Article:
Ace Architects

Miniature buildings at San Francisco Int’l Airport

Here’s a great reason to hope – or plan – for a long layover at San Francisco International Airport: there’s an exhibition featuring more than sixty miniatures of columns, obelisks, arches, cathedrals and historic European structures on loan from the incredible collection of Ace Architects.

Eiffel Tower miniature

Eiffel Tower, Paris (clock) c. 1887
France/Collection of Ace Architects

“Some of the objects document buildings as they existed only at a particular time in history, while others depict structures that no longer exist.  Some are not true souvenirs, but were made singularly as project proposals or elaborate gifts.  All the miniatures, however, convey the architectural essence of the buildings they represent.  The objects also suggest the range of structures considered important to those nineteenth-century travelers to Europe wishing to return with a symbol of their cultural inheritance.”

Arc de Triompe ace architects

Arc de Triomphe, Paris (box) c.1870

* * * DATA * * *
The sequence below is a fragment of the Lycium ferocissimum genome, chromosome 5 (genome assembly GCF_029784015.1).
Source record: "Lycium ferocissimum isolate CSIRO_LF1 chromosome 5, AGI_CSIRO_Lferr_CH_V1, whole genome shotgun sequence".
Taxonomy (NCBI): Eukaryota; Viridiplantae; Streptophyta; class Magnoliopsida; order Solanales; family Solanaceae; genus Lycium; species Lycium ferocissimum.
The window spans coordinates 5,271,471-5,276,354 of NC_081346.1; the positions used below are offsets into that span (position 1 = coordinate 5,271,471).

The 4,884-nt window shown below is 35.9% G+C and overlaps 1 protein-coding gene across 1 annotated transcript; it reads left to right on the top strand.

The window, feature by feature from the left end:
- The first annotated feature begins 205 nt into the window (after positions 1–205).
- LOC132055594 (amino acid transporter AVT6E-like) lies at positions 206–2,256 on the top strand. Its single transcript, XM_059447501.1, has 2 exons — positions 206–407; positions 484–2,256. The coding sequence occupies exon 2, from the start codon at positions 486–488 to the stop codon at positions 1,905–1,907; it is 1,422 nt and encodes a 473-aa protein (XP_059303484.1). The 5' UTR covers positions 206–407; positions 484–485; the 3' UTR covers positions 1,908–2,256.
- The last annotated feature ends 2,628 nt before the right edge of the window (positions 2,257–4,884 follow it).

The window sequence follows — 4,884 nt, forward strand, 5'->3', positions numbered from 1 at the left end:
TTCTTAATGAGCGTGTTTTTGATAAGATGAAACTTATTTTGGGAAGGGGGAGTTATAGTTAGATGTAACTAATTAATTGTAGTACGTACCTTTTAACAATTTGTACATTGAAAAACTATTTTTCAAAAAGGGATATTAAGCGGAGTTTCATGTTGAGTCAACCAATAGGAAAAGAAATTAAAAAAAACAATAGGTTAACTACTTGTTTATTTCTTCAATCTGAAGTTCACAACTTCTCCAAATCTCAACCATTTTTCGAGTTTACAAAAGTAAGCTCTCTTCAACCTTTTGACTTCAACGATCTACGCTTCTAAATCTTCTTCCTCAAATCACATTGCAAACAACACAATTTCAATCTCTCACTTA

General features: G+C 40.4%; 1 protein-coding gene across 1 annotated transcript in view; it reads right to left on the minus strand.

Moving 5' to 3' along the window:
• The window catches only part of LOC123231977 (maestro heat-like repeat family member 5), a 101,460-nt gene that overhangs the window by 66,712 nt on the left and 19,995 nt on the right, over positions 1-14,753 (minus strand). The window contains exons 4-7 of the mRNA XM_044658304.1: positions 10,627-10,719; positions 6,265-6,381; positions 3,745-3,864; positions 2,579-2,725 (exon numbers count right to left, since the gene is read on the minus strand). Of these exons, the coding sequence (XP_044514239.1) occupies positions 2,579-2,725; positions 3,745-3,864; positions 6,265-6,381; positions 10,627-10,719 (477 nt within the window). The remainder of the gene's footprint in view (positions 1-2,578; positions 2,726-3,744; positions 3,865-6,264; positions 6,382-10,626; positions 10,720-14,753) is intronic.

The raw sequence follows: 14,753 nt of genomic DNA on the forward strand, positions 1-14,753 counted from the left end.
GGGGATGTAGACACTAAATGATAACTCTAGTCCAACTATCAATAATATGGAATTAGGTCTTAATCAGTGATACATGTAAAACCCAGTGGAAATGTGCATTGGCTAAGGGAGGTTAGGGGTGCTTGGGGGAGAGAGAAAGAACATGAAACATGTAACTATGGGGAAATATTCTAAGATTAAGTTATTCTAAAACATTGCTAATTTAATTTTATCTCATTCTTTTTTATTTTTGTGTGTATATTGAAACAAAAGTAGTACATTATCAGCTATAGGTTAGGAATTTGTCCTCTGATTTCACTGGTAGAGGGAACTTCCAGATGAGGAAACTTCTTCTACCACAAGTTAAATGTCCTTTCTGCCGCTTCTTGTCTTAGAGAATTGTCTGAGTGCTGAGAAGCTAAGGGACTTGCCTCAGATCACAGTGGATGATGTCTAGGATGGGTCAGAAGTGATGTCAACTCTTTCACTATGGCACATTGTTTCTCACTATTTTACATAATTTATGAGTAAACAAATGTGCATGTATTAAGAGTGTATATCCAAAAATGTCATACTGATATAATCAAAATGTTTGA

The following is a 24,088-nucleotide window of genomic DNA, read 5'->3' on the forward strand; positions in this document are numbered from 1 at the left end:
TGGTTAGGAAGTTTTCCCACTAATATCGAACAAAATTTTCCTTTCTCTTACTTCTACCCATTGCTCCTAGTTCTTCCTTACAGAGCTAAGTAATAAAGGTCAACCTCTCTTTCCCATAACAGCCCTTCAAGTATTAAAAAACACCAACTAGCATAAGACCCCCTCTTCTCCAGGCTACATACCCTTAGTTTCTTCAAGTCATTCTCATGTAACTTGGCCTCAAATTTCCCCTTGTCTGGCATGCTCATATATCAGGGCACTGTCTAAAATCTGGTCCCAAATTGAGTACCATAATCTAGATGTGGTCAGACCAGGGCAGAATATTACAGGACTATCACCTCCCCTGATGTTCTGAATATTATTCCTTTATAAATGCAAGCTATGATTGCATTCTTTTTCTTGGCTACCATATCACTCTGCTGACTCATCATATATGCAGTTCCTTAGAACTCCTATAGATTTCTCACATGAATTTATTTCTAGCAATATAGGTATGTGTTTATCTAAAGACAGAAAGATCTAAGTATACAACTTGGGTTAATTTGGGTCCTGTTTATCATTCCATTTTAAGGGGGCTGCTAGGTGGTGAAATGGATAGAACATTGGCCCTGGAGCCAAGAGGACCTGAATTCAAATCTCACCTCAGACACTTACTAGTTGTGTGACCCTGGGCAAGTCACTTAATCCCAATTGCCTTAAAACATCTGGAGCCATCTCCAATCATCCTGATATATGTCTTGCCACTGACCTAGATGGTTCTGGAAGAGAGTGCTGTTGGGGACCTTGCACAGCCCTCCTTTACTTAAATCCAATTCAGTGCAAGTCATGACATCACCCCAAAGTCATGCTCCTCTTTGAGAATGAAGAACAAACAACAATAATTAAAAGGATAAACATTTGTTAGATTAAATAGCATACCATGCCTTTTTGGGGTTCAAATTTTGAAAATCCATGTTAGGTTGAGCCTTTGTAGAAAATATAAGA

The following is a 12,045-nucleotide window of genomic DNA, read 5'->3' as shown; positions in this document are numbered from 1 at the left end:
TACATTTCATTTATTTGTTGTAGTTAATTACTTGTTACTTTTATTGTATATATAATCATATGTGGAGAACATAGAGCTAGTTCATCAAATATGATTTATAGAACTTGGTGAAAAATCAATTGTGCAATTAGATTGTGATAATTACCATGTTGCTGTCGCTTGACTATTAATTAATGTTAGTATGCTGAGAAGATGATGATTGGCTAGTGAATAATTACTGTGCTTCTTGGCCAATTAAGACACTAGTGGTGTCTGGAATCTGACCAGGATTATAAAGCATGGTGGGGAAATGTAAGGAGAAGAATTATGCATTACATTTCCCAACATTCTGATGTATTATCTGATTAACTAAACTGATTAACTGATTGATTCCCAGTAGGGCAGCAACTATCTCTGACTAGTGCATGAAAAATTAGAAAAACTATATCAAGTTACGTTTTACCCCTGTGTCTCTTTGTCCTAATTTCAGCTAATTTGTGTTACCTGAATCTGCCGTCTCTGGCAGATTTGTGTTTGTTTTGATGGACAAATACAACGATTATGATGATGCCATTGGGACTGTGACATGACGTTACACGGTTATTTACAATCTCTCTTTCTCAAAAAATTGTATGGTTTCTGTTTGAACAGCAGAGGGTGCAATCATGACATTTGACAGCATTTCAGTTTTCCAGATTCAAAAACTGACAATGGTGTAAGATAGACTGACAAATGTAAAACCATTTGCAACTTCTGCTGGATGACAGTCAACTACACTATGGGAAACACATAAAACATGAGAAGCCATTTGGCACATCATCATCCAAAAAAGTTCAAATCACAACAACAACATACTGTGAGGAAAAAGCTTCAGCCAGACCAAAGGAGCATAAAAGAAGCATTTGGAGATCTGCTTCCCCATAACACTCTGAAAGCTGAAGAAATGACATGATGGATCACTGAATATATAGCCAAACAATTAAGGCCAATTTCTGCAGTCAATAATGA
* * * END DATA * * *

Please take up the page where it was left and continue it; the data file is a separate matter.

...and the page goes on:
France, Collection of Ace Architects

Grand Miniatures 19 th Century Souvenir Buildings from the Collection of Ace Architects is on view in the International Terminal Main Hall through May 22, 2011. The exhibition is pre-security on view 24-hours a day.

If you can’t make it to the airport before then or just want to learn more about this incredible collection, here’s a link to the exquisite catalog for the show. 

Pantheon Rome Ace Architects

Pantheon, Rome (double inkwell) c. 1870
Italy, Collection of Ace Architects

Miniature buildings and ‘notions’ on display at LA/Ontario Int’l Airport

Two new, intriguing exhibits on display at LA/Ontario International Airport (ONT) show the link between collectibles and art.

“Miniatures are BIG,” in Terminal 2, includes 130 of the more than 5,000 miniature buildings David Weingarten and Lucia Howard of Ace Architects have collected, as well as models of some of the whimsical structures they’ve designed.

(Photo: Minature buildings from the Reynolds collection)

A second exhibit, “Karyl Sisson: Everyday Objects d’Art,” is on display in Terminal 4 and shows how the artist has transformed “notions” – the fixings from women’s clothing and items such as bobby pins and hairpins – into works of art.

Both exhibits are on display through January 4, 2009, and can be viewed by passengers on the second floor of each terminal.